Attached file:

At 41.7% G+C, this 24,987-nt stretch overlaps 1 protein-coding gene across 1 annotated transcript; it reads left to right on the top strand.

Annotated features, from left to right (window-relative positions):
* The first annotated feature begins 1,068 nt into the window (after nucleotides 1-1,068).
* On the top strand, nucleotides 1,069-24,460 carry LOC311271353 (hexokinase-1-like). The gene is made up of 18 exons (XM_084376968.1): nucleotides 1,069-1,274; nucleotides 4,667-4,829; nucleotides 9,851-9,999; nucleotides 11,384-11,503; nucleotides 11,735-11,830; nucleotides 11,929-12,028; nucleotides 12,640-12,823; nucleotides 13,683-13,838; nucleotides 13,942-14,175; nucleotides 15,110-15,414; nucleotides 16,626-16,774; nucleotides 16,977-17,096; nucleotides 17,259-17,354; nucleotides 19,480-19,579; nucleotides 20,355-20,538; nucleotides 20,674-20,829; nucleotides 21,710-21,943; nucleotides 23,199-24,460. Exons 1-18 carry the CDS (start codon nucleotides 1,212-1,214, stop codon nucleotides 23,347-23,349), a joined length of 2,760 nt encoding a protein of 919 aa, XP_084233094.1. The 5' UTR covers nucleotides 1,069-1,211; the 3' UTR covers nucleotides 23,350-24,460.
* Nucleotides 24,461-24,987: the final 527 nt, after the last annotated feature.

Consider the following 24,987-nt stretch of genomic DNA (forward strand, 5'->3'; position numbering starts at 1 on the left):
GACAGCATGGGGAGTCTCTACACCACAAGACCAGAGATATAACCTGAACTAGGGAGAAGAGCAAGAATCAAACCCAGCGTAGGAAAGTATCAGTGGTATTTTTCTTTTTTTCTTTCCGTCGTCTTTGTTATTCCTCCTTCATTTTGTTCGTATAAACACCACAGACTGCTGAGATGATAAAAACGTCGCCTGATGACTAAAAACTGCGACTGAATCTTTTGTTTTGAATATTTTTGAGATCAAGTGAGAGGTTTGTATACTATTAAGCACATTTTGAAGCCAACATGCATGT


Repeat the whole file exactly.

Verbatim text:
At 41.7% G+C, this 24,987-nt stretch overlaps 1 protein-coding gene across 1 annotated transcript; it reads left to right on the top strand.

Annotated features, from left to right (window-relative positions):
* The first annotated feature begins 1,068 nt into the window (after nucleotides 1-1,068).
* On the top strand, nucleotides 1,069-24,460 carry LOC311271353 (hexokinase-1-like). The gene is made up of 18 exons (XM_084376968.1): nucleotides 1,069-1,274; nucleotides 4,667-4,829; nucleotides 9,851-9,999; nucleotides 11,384-11,503; nucleotides 11,735-11,830; nucleotides 11,929-12,028; nucleotides 12,640-12,823; nucleotides 13,683-13,838; nucleotides 13,942-14,175; nucleotides 15,110-15,414; nucleotides 16,626-16,774; nucleotides 16,977-17,096; nucleotides 17,259-17,354; nucleotides 19,480-19,579; nucleotides 20,355-20,538; nucleotides 20,674-20,829; nucleotides 21,710-21,943; nucleotides 23,199-24,460. Exons 1-18 carry the CDS (start codon nucleotides 1,212-1,214, stop codon nucleotides 23,347-23,349), a joined length of 2,760 nt encoding a protein of 919 aa, XP_084233094.1. The 5' UTR covers nucleotides 1,069-1,211; the 3' UTR covers nucleotides 23,350-24,460.
* Nucleotides 24,461-24,987: the final 527 nt, after the last annotated feature.

Consider the following 24,987-nt stretch of genomic DNA (forward strand, 5'->3'; position numbering starts at 1 on the left):
GACAGCATGGGGAGTCTCTACACCACAAGACCAGAGATATAACCTGAACTAGGGAGAAGAGCAAGAATCAAACCCAGCGTAGGAAAGTATCAGTGGTATTTTTCTTTTTTTCTTTCCGTCGTCTTTGTTATTCCTCCTTCATTTTGTTCGTATAAACACCACAGACTGCTGAGATGATAAAAACGTCGCCTGATGACTAAAAACTGCGACTGAATCTTTTGTTTTGAATATTTTTGAGATCAAGTGAGAGGTTTGTATACTATTAAGCACATTTTGAAGCCAACATGCATGT